My grandmother became a widow in 1970. Shortly after that, we went to the animal shelter to pick out a puppy to keep her company. Grandma decided on a little terrier that spots, the dog was promptly named Penny.
Grandma and Penny quickly became very attached to each other, but that attachment grew much stronger about three years later when Grandma had a stroke. Grandma could no longer work, so when she came home from the hospital, she and Penny were constant companions.
After her stroke, it became a real problem for Grandma to let Penny in and out because the door was at the bottom of a flight of stairs. So a mechanism using a rope and pulley was installed from the back door to a handle at the top of the stairs. Grandma just had to pull the handle to open and close the door. If the store was out of Penny's favorite dog food, Grandma would make one of us cook Penny browned beef with diced potatoes in it. I can remember teasing my grandmother that she loved that dog better than she loved her family.
As the years passed, Grandma and Penny became inseparable. Grandma's old house could be filled to the brim with people, but if Grandma went to take her nap, Penny walked along beside her and stayed by her side until she awoke. As Penny aged, she could no longer jump up on the bed to lay next to Grandma, so she laid on the rug beside the bed. If Grandma went into the bathroom, Penny would hobble along beside her, wait outside the door and accompany her back to the bed or chair. Grandma never went anywhere without her faithful companion by her side.
The time came when both my grandmother and Penny's health were failing fast. Penny couldn't get around very well, and Grandma had been hospitalized several times. My uncle and I lived with Grandma, so Penny was never left alone, even when Grandma was in the hospital. During these times, Penny sat at the window looking out for the car bringing Grandma home and would excitedly wait at the door when Grandma came through it. Each homecoming was a grand reunion between the two.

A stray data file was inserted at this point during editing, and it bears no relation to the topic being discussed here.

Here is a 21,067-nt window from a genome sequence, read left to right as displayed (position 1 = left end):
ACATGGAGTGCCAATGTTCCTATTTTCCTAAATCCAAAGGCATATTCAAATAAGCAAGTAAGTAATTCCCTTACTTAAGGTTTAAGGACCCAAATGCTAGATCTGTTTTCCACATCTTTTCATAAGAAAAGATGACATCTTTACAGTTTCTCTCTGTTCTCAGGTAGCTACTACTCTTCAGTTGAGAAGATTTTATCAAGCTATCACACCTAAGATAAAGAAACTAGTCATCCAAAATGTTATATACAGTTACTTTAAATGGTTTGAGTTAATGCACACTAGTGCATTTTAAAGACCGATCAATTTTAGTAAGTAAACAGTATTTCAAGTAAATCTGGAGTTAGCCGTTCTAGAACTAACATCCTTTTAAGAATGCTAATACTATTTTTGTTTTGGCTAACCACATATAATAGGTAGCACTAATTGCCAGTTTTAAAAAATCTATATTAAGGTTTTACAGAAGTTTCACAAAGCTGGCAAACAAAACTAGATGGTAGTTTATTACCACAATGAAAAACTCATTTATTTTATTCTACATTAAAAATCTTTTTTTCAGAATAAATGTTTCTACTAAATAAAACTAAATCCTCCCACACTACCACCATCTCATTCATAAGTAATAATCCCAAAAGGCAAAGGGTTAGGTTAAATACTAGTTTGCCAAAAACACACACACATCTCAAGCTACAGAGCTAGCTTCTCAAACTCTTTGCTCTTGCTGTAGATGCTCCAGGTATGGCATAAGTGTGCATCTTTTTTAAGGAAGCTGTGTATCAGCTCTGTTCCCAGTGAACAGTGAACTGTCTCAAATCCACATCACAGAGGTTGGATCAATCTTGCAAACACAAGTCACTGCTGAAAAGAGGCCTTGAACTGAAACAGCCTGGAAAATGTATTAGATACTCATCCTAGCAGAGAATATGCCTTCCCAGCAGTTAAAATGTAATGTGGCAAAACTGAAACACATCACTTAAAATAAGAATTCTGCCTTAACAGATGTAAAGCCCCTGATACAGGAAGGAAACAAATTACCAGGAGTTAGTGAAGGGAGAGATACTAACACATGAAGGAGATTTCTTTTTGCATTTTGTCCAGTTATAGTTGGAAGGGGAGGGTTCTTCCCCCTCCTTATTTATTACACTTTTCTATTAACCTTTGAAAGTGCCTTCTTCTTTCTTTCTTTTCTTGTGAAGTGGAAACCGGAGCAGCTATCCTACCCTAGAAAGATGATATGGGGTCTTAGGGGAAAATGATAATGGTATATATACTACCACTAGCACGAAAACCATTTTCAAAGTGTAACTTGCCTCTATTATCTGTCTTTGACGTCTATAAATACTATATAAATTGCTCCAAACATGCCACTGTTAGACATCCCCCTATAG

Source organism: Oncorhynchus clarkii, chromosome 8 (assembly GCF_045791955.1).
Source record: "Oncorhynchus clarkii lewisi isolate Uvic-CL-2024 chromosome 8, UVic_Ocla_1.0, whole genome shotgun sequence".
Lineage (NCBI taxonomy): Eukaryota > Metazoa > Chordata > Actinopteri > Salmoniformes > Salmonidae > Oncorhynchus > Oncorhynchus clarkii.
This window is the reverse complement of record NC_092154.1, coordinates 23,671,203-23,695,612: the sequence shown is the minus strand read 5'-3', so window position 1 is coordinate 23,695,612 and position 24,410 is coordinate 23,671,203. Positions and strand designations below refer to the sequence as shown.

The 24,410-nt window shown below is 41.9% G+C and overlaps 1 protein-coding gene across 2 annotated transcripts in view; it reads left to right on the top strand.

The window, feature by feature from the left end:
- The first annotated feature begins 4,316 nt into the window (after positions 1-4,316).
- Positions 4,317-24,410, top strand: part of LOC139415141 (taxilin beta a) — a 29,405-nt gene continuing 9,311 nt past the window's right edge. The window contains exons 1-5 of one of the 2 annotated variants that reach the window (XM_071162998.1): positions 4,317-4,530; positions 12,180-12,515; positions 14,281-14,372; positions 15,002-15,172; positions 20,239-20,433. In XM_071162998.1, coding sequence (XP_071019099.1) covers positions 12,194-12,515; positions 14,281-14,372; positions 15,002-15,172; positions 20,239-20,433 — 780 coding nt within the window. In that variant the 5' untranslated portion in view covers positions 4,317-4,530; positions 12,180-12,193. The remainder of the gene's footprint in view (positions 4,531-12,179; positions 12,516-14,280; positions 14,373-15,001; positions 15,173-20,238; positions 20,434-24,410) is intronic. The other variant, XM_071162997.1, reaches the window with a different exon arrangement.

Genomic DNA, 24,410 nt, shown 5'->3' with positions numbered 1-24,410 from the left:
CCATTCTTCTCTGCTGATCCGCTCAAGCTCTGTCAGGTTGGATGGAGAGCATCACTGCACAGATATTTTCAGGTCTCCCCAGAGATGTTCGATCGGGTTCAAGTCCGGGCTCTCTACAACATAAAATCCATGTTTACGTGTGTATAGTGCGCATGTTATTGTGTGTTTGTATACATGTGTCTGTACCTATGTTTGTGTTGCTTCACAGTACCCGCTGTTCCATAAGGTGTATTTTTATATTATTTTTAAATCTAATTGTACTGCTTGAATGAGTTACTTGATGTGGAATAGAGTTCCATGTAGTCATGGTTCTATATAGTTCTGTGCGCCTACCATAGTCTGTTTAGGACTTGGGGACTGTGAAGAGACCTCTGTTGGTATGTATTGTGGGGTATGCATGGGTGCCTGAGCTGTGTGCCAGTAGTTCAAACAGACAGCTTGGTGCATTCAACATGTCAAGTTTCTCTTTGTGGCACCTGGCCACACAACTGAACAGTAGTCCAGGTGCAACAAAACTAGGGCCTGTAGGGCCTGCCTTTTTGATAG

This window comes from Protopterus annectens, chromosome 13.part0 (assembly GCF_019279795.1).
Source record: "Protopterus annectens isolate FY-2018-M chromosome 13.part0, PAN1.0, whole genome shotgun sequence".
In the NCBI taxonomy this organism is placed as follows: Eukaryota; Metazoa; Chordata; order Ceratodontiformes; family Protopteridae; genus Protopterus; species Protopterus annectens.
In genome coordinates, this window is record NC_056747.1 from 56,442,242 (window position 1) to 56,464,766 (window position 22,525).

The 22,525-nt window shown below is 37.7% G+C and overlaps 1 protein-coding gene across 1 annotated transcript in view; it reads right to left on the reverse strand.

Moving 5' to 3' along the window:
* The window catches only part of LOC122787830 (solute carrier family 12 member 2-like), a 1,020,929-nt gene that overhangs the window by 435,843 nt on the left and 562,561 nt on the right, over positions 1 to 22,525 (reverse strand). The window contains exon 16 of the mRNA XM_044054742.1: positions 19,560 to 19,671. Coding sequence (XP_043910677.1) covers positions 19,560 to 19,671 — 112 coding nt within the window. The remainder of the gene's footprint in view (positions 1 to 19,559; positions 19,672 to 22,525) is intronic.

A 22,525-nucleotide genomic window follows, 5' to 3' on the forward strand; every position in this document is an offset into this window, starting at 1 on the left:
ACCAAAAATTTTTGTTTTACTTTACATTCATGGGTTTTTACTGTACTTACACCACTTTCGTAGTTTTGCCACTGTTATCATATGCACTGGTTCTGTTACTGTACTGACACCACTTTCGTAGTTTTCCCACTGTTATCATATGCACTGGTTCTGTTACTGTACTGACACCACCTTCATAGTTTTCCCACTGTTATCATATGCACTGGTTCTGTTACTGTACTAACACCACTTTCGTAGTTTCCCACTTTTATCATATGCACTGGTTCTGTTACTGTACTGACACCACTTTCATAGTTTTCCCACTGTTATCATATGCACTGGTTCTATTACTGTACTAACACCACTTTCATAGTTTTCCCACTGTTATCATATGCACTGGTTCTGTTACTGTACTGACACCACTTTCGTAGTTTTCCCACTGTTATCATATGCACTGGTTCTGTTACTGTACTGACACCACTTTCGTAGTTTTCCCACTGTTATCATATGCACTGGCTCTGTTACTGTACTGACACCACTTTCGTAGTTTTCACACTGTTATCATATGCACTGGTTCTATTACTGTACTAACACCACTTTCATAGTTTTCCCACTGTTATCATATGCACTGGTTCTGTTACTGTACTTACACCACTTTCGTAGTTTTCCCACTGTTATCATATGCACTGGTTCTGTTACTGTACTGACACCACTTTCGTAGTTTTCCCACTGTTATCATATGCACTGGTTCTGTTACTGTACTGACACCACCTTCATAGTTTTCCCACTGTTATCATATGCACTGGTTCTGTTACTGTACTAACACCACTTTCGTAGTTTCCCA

On Christmas Day in 1985, Grandma was again taken to the hospital. Penny, as usual, sat watching out the window for the car bringing Grandma home. Two mornings later when the dog woke up, she couldn't seem to work out the stiffness in her hips as she usually did. The same morning, she began having seizures. At age fifteen, we knew it was time. My mother and aunt took her to the veterinarian and stayed with her until the end.
Now the big dilemma was whether to tell Grandma while she was still in the hospital or wait. The decision was made to tell her while she was in the hospital because when we pulled up at the house, the first thing Grandma would look for was her beloved Penny watching out the window and then happily greeting her at the door. Grandma shed some tears but said she knew that it had to be done so Penny wouldn't suffer.
That night while still in the hospital, Grandma had a massive heart attack. The doctors frantically worked on her but could not revive her. After fifteen years of loving companionship, Grandma and Penny passed away within a few hours of each other. God had it all worked out - Penny was waiting at door when Grandma came Home.
~~ Barbara J. Crocker ~~
One day a man was taking a sunrise walk along a beach. In the distance he caught sight of a young woman who seemed to be dancing along the waves. As he got closer he saw that the young woman was actually not dancing, but picking up starfish from the sand and tossing them gently back into the ocean.
"What are you doing?" the man asked.
"The sun is coming up and the tide is going out; if I don't throw them in they'll die."
"But young woman, there are miles and miles of beach with starfish all along it--you can't possibly make a difference."